Andrea Riseborough stars in Stacey Gregg’s supernatural-themed debut
Dir/scr. Stacey Gregg. UK. 2021. 84 mins
There’s an instant connection between bereaved mother Laura (Andrea Riseborough) and Megan (Niamh Dornan), the 10 year-old daughter of the new neighbours in the house next door. But it’s a connection which is shadowed by Laura’s still-raw grief and, increasingly, the hint of a supernatural link between Megan and Laura’s dead child, Josie. This atmospheric first feature builds a gas-lighting sense of uncertainty which has us questioning everything, not least the sanity of the increasingly brittle Laura. But it rather fumbles the third act reveal, juggling chunks of exposition and a question mark over the motivation of at least one of the characters.
An uncomfortable sense of the inexplicable
Writer and director Stacey Gregg has extensive experience as a television screenwriter, but brings a striking and cinematic visual sense to her feature directing debut, which imbues the innocuous suburban backdrop with something tacit and troubling. It’s this, together with the presence of reliably excellent Riseborough in the cast, which will be the key selling point for a film which should find further festival berths following its SXSW world premiere.
Her daughter may have died several years before, but the family home contrives to keep the memory fresh in Laura’s mind. The film opens on Laura tackling the build up of autumn leaves and finding a discarded plastic windmill. She stares at it for a weighted moment before noticing the new family – a mother, father and Megan – who are hauling their possessions into the house next door. From an upstairs window her husband Brendan (Jonjo O’Neill) looks on, his expression clouded by a hint of trouble to come. Laura’s son Tadhg (Lewis McAskie), meanwhile, makes no secret of his discomfort when Laura offers Megan a lift home from school. The full force of his glowering adolescent inarticulacy is deployed, accompanied by lots of stomping out of rooms. Laura, however, is beguiled by the little girl next door and not fully registering her son’s stormy mood swings.
The film’s widescreen cinematography is an asset. A lovely shot framed in a triptych of dressing table mirrors carves Laura off from her husband; another moment sees her adrift in the room which should have been her daughter’s bedroom. The spaces within this very ordinary family home take on a loaded significance. As Brendan’s mother is fond of trotting out as a comforting platitude, Josie is still here. Particularly if, like Laura, you scour every moment, every inch of the world for signs of her. But it’s not just the hope of discovering traces of Josie which convinces her that Megan might be her daughter reincarnated. Megan is given to making disconcerting statements which hint at memories belonging to Josie. Dornan’s self-possessed performance is mature beyond her years and adds to the uncomfortable sense of the inexplicable.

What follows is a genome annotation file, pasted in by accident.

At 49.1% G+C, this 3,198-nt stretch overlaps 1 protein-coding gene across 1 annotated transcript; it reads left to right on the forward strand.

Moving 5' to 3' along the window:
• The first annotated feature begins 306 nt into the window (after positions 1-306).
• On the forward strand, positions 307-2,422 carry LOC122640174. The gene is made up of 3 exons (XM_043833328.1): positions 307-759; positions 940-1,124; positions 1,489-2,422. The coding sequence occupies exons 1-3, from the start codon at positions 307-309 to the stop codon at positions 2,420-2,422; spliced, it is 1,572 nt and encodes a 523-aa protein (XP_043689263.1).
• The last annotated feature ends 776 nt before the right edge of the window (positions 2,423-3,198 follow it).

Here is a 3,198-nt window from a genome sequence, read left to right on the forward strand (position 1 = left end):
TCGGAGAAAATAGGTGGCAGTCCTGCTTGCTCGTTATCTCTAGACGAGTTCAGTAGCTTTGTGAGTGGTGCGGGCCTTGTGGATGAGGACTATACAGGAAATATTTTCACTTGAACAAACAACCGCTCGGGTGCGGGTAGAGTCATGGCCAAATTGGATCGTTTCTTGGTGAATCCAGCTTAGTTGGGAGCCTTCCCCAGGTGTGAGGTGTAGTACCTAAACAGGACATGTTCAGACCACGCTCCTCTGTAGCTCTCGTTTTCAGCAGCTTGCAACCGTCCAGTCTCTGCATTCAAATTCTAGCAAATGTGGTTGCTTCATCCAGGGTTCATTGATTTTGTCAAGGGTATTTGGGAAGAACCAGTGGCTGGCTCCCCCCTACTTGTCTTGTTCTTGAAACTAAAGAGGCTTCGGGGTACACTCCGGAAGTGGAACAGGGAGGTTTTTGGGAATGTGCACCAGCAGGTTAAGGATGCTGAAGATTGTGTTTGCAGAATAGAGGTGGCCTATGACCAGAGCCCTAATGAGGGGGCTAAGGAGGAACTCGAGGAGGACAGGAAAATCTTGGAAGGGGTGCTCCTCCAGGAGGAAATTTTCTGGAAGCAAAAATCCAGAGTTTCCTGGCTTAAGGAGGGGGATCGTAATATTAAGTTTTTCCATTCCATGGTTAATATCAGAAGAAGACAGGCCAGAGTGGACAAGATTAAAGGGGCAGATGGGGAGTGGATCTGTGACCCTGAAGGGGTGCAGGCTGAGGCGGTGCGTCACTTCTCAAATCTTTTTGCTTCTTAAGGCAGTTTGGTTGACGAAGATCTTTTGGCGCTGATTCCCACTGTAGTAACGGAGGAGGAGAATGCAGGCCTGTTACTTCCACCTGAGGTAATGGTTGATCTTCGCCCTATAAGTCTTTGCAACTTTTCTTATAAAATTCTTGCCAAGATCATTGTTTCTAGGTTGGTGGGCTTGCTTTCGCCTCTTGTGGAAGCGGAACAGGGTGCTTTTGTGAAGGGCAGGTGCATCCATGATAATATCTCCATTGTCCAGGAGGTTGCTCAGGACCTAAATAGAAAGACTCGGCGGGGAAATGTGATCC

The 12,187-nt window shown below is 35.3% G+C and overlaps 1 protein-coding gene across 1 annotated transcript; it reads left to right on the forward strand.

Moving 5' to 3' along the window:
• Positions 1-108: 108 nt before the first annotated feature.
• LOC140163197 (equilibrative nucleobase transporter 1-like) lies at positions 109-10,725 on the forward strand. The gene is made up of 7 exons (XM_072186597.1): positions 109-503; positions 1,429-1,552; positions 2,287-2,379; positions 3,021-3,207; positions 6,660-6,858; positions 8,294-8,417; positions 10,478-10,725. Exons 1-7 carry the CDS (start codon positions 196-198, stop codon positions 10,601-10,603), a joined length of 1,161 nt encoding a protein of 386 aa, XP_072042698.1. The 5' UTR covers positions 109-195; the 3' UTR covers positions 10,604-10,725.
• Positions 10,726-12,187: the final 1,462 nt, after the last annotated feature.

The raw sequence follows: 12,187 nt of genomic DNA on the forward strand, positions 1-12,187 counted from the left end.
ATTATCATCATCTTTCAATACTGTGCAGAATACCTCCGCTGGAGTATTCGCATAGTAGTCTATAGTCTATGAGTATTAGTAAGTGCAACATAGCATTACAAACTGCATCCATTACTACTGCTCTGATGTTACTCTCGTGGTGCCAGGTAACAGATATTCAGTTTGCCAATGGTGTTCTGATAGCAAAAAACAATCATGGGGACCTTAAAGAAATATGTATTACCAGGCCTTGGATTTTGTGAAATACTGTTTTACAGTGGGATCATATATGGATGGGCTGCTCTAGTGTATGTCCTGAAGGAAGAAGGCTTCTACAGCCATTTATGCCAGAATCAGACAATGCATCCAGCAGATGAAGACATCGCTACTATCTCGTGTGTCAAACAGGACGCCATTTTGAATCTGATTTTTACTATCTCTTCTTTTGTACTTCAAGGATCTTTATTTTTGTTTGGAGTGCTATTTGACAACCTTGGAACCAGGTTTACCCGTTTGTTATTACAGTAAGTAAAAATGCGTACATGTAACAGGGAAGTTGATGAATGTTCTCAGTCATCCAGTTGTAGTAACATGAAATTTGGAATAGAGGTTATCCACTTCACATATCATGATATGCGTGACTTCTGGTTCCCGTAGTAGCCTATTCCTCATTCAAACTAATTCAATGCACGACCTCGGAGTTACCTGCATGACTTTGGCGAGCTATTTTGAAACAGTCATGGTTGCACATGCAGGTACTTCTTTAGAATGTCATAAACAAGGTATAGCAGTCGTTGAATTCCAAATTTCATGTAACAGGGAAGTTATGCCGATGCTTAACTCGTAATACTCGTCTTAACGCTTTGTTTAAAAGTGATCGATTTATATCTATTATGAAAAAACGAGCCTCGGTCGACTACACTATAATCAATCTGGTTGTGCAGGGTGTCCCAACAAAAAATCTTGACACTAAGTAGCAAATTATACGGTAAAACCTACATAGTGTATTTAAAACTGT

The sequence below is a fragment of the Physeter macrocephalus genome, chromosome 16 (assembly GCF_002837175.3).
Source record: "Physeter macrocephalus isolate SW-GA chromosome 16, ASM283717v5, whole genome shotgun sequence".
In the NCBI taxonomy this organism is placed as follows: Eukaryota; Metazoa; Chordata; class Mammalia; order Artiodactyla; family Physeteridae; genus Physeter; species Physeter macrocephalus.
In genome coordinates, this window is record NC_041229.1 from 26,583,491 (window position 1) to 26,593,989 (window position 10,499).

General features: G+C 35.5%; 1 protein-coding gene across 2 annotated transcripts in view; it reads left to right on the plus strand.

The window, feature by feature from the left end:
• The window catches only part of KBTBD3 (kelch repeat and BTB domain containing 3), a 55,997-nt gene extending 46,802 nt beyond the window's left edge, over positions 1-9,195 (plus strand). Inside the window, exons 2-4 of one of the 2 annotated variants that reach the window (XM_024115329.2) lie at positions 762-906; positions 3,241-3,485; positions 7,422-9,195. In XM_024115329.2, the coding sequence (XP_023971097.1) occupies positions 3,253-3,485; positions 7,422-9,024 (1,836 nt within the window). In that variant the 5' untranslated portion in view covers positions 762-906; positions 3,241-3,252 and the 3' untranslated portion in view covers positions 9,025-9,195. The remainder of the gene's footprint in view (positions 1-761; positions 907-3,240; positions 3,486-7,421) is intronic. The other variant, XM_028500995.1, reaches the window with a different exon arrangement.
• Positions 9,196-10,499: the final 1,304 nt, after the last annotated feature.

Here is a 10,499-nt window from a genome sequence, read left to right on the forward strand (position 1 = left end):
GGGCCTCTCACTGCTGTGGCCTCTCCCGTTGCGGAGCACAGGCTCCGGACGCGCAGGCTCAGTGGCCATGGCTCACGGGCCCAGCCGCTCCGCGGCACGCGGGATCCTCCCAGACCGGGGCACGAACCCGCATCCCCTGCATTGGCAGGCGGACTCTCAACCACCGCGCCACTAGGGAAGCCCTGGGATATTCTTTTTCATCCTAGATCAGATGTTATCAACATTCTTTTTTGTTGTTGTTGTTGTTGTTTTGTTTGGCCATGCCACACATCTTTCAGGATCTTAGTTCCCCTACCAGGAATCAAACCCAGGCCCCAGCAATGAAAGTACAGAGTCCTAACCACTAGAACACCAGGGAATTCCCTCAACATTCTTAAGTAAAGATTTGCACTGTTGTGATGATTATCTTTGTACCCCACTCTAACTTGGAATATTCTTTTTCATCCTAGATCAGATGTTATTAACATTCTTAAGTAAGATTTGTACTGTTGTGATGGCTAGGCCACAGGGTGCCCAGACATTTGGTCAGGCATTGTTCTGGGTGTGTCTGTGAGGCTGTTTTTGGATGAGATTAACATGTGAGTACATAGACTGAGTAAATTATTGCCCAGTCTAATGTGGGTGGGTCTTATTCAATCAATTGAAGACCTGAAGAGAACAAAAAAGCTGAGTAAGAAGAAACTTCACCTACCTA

It’s a pity, then that for all the brooding set up and the swirling mists of mystery (Northern Ireland’s dank weather is put to evocative use), the picture is underserved by its final act. A screenplay which could have benefited from another pass undermines the credibility of what comes before, and, despite a formidable intensity from Riseborough throughout, leachs tension along with plausibility.
Production Companies: Rooks Nest Entertainment, BBC Film, Pia Pressure
International Sales: Bankside Films email@example.com
Producers: Julia Godzinkaya, Sophie Vickers
Editing: Brian Philip Davis, Nick Emerson
Cinematography: Chloë Thomson
Production Design: Patrick Creighton
Music: Adam Janota Bzowski
Cast: Andrea Riseborough, Jonjo O’Neill, Niamh Dornan, Eileen O’Higgins, Martin McCann, Lewis McAskie